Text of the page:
The idea for a 2009 study published in the Journal of the American Medical Association, was conceived, says the researchers, because “studies of mortality in celiac disease have not taken small-intestinal pathology into account.”
In other words, prior to this study, no researchers ever determined if the cause of death of people with celiac disease (1% of the U.S. population who have a critical autoimmune response to gluten) died prematurely because of inflammation in the gut or heart disease, also caused by inflammation.
The study was fairly large, with over 29,000 biopsies taken from 1969 to 2008. The tissues examined were from the duodenum and jejunum, which are two components of the small intestine.
Of the 29,000+ study subjects, over 3,000 died from full-blown celiac disease and almost another 3,000 from chronic inflammation of the intestine (but not necessarily 100% caused by celiac disease).
Although the study concludes, “Risk of death among patients with celiac disease, inflammation, or latent celiac disease is modestly increased,” there are two concerns.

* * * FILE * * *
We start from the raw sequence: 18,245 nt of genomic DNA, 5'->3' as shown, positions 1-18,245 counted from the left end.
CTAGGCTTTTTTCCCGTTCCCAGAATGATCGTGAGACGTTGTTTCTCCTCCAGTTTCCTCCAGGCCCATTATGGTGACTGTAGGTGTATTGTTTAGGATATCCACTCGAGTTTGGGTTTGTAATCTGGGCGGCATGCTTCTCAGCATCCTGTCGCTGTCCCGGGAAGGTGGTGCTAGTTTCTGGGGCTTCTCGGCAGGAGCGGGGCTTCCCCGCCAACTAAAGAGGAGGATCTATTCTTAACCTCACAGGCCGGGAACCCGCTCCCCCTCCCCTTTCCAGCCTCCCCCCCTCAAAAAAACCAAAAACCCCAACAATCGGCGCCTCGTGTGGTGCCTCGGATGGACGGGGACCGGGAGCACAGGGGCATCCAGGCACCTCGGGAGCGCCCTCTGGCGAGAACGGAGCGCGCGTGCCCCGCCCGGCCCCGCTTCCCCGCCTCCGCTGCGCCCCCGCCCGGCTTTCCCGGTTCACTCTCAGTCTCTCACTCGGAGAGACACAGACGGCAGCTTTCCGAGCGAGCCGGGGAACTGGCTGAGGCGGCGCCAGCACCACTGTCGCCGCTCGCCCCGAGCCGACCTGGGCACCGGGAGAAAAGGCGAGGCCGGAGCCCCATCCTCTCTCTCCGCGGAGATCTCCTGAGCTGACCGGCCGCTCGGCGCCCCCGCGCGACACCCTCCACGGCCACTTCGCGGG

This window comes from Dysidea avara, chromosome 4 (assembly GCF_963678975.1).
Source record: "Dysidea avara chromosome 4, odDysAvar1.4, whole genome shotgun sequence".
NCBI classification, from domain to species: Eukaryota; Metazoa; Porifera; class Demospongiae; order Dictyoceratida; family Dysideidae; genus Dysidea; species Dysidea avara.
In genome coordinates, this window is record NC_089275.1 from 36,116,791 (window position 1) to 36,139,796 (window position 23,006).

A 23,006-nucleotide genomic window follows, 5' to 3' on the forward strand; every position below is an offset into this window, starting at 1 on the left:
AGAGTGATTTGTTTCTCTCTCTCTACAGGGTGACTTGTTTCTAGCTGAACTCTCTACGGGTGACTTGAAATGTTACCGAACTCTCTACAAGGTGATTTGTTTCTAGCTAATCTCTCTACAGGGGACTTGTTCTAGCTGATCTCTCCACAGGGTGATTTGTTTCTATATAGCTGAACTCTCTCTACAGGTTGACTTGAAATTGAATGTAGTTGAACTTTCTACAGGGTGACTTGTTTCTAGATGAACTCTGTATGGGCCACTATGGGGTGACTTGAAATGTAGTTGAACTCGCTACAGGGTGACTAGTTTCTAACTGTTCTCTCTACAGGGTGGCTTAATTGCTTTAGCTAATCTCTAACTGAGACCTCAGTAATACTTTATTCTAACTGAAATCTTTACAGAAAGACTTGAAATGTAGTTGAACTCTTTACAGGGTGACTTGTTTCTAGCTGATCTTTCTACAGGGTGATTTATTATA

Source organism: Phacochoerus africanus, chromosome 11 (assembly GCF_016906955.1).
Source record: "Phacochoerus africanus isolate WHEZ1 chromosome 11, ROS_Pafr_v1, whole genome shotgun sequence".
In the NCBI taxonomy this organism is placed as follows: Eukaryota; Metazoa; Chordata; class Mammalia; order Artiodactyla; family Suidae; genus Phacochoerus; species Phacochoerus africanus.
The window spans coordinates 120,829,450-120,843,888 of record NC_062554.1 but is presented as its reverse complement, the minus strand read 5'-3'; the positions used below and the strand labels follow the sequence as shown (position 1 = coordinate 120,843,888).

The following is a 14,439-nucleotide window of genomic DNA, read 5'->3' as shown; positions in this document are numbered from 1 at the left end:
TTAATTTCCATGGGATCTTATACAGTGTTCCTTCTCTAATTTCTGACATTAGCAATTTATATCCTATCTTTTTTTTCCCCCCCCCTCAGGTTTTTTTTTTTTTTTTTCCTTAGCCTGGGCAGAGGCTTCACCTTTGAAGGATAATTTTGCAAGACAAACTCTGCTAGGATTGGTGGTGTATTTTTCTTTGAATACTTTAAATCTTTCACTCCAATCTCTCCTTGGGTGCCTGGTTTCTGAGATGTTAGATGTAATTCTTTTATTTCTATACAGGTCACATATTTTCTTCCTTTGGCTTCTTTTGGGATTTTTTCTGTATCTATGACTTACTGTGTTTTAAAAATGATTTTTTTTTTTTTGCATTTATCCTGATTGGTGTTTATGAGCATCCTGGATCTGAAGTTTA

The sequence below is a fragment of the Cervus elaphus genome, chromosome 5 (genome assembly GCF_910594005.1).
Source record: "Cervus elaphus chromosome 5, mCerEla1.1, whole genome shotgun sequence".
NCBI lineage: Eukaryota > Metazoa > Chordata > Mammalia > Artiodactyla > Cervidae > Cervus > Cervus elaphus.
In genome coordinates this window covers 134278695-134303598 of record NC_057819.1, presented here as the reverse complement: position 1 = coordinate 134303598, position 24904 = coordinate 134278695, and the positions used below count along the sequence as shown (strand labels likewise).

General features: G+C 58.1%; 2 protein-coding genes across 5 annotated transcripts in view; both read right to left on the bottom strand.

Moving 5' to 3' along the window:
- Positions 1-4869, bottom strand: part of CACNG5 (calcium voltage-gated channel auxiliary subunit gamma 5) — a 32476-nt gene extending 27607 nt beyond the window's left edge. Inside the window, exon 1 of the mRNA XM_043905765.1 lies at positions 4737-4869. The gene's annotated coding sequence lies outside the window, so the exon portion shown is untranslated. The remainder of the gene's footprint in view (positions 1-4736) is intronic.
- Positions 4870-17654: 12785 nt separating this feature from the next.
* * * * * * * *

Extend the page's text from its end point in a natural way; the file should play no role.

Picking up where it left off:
First is that why risk even a modest increase in the likelihood of dying prematurely just to satisfy your cravings for gluten-filled breaks and other baked goods with wheat?
Second, if you look at the math of this study, the rates of mortality are far more higher than the researcher’s conclusion of ‘modestly increased.’
As Blood Sugar Solution author and functional medicine specialist Dr. Mark Hyman points out in this study, “There was a 39 percent increased risk of death in those with celiac disease, 72 percent increased risk in those with gut inflammation related to gluten, and 35 percent increased risk in those with gluten sensitivity but no celiac disease.”
It’s doubtful that Hyman would agree with the study’s authors that the risk of death is only modestly increased because of long-term gluten consumption.
Hyman’s own conclusion is that you don’t have to be in the tiny minority--1%--of people who have celiac disease to have intestinal damage from gluten, or even risk dying earlier.